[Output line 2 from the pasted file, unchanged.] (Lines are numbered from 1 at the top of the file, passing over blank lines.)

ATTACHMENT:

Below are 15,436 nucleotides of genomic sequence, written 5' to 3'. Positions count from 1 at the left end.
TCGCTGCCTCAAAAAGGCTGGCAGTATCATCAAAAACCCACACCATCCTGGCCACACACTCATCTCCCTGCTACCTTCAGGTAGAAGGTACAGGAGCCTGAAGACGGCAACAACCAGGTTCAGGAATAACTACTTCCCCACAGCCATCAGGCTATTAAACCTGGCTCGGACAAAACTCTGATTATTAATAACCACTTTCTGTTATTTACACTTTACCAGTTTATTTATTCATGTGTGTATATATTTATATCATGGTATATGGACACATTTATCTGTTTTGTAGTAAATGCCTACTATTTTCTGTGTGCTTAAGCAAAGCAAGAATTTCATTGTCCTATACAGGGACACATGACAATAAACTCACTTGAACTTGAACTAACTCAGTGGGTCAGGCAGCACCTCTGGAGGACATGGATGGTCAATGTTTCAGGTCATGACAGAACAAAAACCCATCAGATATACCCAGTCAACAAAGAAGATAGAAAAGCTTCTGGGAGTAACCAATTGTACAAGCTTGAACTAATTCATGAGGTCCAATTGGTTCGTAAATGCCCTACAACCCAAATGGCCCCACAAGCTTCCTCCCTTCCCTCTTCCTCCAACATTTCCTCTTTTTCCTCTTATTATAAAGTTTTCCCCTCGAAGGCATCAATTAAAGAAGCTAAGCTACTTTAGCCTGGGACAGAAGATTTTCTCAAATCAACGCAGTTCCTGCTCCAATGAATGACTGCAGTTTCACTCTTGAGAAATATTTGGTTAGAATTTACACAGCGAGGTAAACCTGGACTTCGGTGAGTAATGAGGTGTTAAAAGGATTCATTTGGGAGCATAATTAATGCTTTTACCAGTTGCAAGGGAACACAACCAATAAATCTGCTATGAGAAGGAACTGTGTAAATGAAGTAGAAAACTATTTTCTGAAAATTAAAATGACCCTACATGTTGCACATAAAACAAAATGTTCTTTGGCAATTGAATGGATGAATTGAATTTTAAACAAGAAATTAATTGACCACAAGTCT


TCGCTGCCTCAAAAAGGCTGGCAGTATCATCAAAAACCCACACCATCCTGGCCACACACTCATCTCCCTGCTACCTTCAGGTAGAAGGTACAGGAGCCTGAAGACGGCAACAACCAGGTTCAGGAATAACTACTTCCCCACAGCCATCAGGCTATTAAACCTGGCTCGGACAAAACTCTGATTATTAATAACCACTTTCTGTTATTTACACTTTACCAGTTTATTTATTCATGTGTGTATATATTTATATCATGGTATATGGACACATTTATCTGTTTTGTAGTAAATGCCTACTATTTTCTGTGTGCTTAAGCAAAGCAAGAATTTCATTGTCCTATACAGGGACACATGACAATAAACTCACTTGAACTTGAACTAACTCAGTGGGTCAGGCAGCACCTCTGGAGGACATGGATGGTCAATGTTTCAGGTCATGACAGAACAAAAACCCATCAGATATACCCAGTCAACAAAGAAGATAGAAAAGCTTCTGGGAGTAACCAATTGTACAAGCTTGAACTAATTCATGAGGTCCAATTGGTTCGTAAATGCCCTACAACCCAAATGGCCCCACAAGCTTCCTCCCTTCCCTCTTCCTCCAACATTTCCTCTTTTTCCTCTTATTATAAAGTTTTCCCCTCGAAGGCATCAATTAAAGAAGCTAAGCTACTTTAGCCTGGGACAGAAGATTTTCTCAAATCAACGCAGTTCCTGCTCCAATGAATGACTGCAGTTTCACTCTTGAGAAATATTTGGTTAGAATTTACACAGCGAGGTAAACCTGGACTTCGGTGAGTAATGAGGTGTTAAAAGGATTCATTTGGGAGCATAATTAATGCTTTTACCAGTTGCAAGGGAACACAACCAATAAATCTGCTATGAGAAGGAACTGTGTAAATGAAGTAGAAAACTATTTTCTGAAAATTAAAATGACCCTACATGTTGCACATAAAACAAAATGTTCTTTGGCAATTGAATGGATGAATTGAATTTTAAACAAGAAATTAATTGACCACAAGTCT